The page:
Aside from fresh bodies, Arena looked to players with experience at altitude. Defender Omar Gonzalez and midfielder Paul Arriola are employed by Mexican league clubs — Pachuca and Tijuana, respectively — that visit Mexico City during the season. A third Liga MX player, defender Jorge Villafaña, suffered a minor injury in his start against Trinidad and Tobago and wasn’t available Sunday.

A few others had worked at altitude on the club or national team level.

Fitness and altitude have the least impact on goalkeepers. Nonetheless, Arena replaced Tim Howard with Brad Guzan. Why? At 38, Howard does not recover between games as quickly as he once did. Plus, Arena said, Howard’s groin surgery last fall has impacted his kicking ability. And against Mexico, Arena explained, the U.S. goalkeeper would find himself clearing the ball and taking goal kicks more often than, say, against Trinidad and Tobago.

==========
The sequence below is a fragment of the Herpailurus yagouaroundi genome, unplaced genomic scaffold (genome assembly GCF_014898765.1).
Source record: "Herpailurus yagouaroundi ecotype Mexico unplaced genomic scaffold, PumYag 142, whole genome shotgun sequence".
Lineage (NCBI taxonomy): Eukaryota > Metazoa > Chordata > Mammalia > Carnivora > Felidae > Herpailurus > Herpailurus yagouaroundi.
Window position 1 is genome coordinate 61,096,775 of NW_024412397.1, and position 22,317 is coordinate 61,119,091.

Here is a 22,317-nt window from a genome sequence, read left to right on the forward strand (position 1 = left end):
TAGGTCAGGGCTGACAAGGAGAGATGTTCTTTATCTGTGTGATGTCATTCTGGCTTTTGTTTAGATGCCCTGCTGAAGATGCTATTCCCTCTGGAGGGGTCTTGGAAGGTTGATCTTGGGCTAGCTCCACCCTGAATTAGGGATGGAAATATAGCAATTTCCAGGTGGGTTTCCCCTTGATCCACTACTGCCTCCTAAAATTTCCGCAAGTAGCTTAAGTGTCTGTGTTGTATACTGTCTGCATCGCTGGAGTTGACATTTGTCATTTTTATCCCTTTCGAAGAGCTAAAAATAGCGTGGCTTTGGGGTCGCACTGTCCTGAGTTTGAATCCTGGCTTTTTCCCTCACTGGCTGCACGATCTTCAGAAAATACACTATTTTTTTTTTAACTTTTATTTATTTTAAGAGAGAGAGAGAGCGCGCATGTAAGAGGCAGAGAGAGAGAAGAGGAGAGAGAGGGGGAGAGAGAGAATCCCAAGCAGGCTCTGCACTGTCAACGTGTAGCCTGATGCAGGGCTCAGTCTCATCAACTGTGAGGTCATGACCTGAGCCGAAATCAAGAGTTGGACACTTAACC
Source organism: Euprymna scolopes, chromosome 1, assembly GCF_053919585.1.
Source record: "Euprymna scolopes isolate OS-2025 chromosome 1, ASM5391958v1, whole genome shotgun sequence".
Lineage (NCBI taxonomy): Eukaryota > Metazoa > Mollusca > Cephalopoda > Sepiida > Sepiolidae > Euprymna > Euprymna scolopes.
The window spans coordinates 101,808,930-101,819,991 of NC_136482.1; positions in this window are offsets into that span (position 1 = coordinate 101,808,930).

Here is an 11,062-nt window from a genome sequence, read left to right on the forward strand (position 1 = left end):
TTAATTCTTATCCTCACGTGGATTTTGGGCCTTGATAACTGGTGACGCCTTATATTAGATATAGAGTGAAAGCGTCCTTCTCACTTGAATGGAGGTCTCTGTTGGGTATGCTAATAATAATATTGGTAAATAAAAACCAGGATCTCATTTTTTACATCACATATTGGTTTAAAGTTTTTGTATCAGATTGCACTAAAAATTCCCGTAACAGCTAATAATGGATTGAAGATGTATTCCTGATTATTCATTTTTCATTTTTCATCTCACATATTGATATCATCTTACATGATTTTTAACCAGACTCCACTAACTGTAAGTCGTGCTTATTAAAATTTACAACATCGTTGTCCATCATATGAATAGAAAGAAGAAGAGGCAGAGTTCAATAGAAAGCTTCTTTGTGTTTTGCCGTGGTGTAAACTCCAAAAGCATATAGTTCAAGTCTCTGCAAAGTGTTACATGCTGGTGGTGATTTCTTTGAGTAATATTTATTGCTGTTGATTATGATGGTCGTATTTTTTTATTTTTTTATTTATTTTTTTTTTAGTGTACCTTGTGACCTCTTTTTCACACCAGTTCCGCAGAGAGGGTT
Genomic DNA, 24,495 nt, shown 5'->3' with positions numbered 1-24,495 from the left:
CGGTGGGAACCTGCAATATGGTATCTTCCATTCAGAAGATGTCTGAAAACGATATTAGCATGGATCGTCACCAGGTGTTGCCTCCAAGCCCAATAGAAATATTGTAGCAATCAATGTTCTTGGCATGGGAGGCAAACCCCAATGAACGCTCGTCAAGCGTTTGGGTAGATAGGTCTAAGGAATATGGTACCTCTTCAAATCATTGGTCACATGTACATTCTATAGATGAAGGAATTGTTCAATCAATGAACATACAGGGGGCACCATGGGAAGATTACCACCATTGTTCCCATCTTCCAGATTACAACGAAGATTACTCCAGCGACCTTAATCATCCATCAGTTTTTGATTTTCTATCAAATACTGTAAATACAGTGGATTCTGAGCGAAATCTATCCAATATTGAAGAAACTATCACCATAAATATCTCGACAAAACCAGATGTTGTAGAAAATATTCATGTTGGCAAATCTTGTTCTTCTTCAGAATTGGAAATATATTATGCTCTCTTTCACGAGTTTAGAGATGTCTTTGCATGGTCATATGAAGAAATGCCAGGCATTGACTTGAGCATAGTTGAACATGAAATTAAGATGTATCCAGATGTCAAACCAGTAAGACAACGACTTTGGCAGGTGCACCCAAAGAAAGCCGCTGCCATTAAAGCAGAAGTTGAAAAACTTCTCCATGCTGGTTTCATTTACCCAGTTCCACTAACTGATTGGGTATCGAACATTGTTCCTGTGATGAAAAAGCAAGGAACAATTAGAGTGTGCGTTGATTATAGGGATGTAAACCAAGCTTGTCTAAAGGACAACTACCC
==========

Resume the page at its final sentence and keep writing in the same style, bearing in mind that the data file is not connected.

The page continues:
Guzan, 32, conceded a well-struck goal by Carlos Vela midway through the first half and watched Hector Herrera’s second-half free kick smack the frame. Otherwise, he managed the box well and handled the routine saves.

Michael Bradley, the U.S. captain, had given his team the lead in the sixth minute with a chip from 40 yards that floated over retreating goalkeeper Guillermo Ochoa. Bradley also hit the post from distance late in the match.

Aside from picking up points, the Americans grew tighter as a team after losing its way — and some of its fight — under Klinsmann.

“This is critical because you meet even fewer times a year now,” Arena said. “Most of these players will disappear until September. And to leave with a bond they’ve acquired the last four games is very important. So the next time around, I’m optimistic we can be better. .. The players have responded very well. We’re really becoming a team.”

The Americans will host Costa Rica on Sept. 1 and visit Honduras four days later.

Between now and then, Arena will assemble a mix of regulars and secondary players for the CONCACAF Gold Cup in July at various U.S. venues.